Not to Encrypt iCloud: Today Reuters claimed that Apple did bow to pressure from the Federal Bureau of Investigation (FBI). As they reportedly demanded that the Cupertino firm drop plans to roll out end-to-end encryption for iCloud device backups, alleging doing so would harm investigations.
Although Apple pressured from the FBI in 2016 wanted it to add a backdoor to iOS to bypass code. As it limits password guesses to ten attempts. It’s never employed end-to-end encryption for iOS device backups in iCloud, and now we know why.
- 0.1 From the report:
- 0.1.1 According to a former Apple employee – Not to Encrypt iCloud:
- 0.1.2 According to the Company’s Latest Transparency Report:
- 0.1.3 According to 9to5Mac’s Benjamin Mayo:
- 0.1.4 According to Apple – Not to Encrypt iCloud:
- 0.1.5 Jack Nicas, writing for The New York Times:
- 0.1.6 So, what does all of the above amount to?
- 0.2 According to Daring Fireball‘s John Gruber:
- 1 Conclusion:
From the report:
About two years ago the tech giant’s reversal has not previously been reported. It displays how much Apple has been willing to help US law enforcement and also intelligence agencies. Besides taking a tough line in high-profile legal disputes with the government and casting itself as a defender of its customers’ information.
According to a former Apple employee – Not to Encrypt iCloud:
The Cupertino tech giant was inspired to avoid bad PR and didn’t want to be painted by public officials as an enterprise that secures criminals.
“They plan they weren’t going to jab the bear anymore,” the person said. Another employee said, “legal destroy it, for reasons you can imagine”.
Apple also admits to providing iOS device backups from iCloud to law enforcement agencies.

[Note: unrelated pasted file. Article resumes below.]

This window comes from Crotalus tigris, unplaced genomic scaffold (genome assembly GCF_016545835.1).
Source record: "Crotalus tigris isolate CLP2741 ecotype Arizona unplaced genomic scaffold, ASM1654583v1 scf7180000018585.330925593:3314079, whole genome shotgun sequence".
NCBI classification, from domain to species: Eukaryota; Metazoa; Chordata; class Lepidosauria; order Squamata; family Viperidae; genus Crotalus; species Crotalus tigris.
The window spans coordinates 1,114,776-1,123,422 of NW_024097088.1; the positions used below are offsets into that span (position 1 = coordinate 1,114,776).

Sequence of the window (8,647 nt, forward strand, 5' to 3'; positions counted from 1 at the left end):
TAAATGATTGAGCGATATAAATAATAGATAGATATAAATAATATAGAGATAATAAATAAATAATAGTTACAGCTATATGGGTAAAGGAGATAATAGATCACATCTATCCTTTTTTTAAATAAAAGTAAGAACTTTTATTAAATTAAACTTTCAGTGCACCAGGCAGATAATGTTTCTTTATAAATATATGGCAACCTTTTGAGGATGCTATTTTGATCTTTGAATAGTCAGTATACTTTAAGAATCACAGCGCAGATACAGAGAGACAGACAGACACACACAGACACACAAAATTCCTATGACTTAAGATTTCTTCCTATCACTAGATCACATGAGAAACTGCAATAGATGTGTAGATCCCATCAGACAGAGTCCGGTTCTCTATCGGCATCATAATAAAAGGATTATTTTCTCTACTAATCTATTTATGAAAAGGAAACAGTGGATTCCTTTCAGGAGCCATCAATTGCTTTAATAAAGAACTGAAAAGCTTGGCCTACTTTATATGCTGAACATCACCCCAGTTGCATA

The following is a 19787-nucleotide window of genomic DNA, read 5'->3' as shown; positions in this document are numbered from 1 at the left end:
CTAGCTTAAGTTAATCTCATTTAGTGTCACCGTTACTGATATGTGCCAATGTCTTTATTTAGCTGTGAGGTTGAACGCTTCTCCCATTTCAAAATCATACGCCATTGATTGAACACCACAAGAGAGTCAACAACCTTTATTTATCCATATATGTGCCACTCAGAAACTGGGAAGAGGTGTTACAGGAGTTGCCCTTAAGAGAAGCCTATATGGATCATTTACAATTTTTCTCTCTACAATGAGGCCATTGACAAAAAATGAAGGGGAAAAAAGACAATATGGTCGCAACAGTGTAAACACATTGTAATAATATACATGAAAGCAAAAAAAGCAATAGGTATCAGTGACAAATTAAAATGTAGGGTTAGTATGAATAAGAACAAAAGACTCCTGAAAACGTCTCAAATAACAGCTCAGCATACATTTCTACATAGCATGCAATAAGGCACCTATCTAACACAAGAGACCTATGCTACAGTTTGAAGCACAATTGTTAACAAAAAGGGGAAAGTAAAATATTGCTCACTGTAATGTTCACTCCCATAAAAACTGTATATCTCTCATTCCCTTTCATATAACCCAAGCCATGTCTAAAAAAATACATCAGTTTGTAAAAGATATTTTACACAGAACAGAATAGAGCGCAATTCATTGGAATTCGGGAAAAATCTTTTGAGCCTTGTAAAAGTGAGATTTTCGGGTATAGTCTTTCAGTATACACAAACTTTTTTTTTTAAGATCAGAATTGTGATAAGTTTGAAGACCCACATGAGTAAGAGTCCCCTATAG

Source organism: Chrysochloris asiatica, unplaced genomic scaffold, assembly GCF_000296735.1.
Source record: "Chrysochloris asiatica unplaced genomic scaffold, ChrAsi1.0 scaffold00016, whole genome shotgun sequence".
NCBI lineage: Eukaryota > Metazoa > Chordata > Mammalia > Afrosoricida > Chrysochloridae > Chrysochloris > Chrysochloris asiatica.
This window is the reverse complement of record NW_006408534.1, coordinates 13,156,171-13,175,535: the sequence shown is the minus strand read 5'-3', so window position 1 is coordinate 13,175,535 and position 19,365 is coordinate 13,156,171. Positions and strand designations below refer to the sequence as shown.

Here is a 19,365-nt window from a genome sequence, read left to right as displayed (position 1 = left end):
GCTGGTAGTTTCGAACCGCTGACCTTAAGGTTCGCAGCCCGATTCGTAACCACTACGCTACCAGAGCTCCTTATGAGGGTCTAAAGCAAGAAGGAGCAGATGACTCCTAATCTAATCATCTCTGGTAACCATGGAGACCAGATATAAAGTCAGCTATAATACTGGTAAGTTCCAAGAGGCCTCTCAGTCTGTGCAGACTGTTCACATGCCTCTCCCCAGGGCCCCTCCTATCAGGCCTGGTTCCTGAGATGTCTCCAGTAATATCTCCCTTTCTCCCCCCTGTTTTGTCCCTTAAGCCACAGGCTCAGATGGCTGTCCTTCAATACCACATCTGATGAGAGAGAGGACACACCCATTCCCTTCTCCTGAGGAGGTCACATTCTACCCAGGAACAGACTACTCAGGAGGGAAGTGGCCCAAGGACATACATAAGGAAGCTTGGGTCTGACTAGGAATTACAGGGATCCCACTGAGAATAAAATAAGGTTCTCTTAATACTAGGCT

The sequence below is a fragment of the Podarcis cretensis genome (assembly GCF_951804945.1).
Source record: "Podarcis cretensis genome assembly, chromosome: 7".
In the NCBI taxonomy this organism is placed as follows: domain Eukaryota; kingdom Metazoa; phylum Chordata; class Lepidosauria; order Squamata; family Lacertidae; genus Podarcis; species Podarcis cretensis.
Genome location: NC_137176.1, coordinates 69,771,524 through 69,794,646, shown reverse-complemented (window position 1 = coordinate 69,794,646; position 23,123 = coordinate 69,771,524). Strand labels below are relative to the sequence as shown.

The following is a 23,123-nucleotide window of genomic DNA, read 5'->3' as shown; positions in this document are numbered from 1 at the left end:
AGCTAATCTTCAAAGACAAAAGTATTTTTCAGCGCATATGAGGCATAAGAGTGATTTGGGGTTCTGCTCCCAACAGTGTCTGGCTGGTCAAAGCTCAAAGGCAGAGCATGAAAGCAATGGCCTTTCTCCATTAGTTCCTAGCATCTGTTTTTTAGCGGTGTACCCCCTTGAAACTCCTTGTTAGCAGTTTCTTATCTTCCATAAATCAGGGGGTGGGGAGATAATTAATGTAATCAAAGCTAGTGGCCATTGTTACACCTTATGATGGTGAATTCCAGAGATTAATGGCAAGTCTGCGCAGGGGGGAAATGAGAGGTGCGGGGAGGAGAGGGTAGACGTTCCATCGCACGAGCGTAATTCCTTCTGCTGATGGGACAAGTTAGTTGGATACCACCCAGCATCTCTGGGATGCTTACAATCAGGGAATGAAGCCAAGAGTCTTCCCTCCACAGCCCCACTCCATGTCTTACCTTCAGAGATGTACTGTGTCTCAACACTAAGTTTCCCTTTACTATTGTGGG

According to the Company’s Latest Transparency Report:
Examples of such requests are where LEA – law enforcement agencies are working on behalf of customers. As they requested assistance regarding lost or stolen devices. Also, Apple regularly receives multi-device requests related to spam investigations. Generally, device-based requests pursue details of customers associated with devices or device connections to Apple services.
According to 9to5Mac’s Benjamin Mayo:
End-to-end encryption works by making an encryption key that is based on those factors that are not stored on the server. It means twisting the key with a user password or other cryptographic key stored on the hardware of the local iPhone or iPad. Also, if someone hacked into the server and allow access to the data, the data would look like random noise without having the twisted key to decode it.
Currently Apple stores iCloud backups in a non-end-to-end encrypted manner.
As it means that the decryption key is stored on Apple’s servers. If police come to Apple having a subpoena, then the company provides over all of the iCloud data — including the decryption key. For instance, whilst the iMessage service is end-to-encrypted, the conversations saved in an iCloud backup are not.